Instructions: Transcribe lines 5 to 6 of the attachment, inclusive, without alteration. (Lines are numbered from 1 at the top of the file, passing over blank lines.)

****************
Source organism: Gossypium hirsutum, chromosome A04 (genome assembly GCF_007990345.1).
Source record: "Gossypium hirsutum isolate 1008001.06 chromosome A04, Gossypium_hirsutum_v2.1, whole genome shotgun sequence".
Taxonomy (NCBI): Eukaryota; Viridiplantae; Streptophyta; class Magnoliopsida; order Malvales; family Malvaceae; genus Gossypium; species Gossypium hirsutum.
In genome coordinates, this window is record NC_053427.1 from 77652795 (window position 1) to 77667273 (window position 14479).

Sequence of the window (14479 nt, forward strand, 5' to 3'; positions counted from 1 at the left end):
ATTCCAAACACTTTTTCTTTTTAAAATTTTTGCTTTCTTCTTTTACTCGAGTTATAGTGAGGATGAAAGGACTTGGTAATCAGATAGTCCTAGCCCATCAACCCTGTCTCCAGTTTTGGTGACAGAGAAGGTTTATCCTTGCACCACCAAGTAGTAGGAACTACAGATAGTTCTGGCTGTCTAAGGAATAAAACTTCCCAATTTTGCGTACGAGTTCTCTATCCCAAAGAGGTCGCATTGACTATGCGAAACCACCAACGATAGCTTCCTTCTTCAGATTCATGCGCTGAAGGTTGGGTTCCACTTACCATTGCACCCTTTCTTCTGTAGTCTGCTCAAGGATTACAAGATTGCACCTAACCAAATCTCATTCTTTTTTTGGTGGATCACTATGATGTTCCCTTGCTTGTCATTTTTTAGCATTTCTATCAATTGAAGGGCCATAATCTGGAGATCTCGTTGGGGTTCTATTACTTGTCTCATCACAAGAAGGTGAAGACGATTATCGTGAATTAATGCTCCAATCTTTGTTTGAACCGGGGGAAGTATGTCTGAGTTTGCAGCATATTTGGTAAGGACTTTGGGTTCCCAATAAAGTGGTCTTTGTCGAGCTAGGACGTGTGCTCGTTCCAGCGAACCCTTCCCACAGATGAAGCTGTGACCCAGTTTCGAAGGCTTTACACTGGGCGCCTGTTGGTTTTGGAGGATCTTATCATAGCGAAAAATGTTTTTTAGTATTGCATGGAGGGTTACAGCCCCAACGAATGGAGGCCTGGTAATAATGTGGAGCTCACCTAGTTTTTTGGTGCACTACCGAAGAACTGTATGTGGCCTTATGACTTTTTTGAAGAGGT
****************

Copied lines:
Sequence of the window (14479 nt, forward strand, 5' to 3'; positions counted from 1 at the left end):
ATTCCAAACACTTTTTCTTTTTAAAATTTTTGCTTTCTTCTTTTACTCGAGTTATAGTGAGGATGAAAGGACTTGGTAATCAGATAGTCCTAGCCCATCAACCCTGTCTCCAGTTTTGGTGACAGAGAAGGTTTATCCTTGCACCACCAAGTAGTAGGAACTACAGATAGTTCTGGCTGTCTAAGGAATAAAACTTCCCAATTTTGCGTACGAGTTCTCTATCCCAAAGAGGTCGCATTGACTATGCGAAACCACCAACGATAGCTTCCTTCTTCAGATTCATGCGCTGAAGGTTGGGTTCCACTTACCATTGCACCCTTTCTTCTGTAGTCTGCTCAAGGATTACAAGATTGCACCTAACCAAATCTCATTCTTTTTTTGGTGGATCACTATGATGTTCCCTTGCTTGTCATTTTTTAGCATTTCTATCAATTGAAGGGCCATAATCTGGAGATCTCGTTGGGGTTCTATTACTTGTCTCATCACAAGAAGGTGAAGACGATTATCGTGAATTAATGCTCCAATCTTTGTTTGAACCGGGGGAAGTATGTCTGAGTTTGCAGCATATTTGGTAAGGACTTTGGGTTCCCAATAAAGTGGTCTTTGTCGAGCTAGGACGTGTGCTCGTTCCAGCGAACCCTTCCCACAGATGAAGCTGTGACCCAGTTTCGAAGGCTTTACACTGGGCGCCTGTTGGTTTTGGAGGATCTTATCATAGCGAAAAATGTTTTTTAGTATTGCATGGAGGGTTACAGCCCCAACGAATGGAGGCCTGGTAATAATGTGGAGCTCACCTAGTTTTTTGGTGCACTACCGAAGAACTGTATGTGGCCTTATGACTTTTTTGAAGAGGT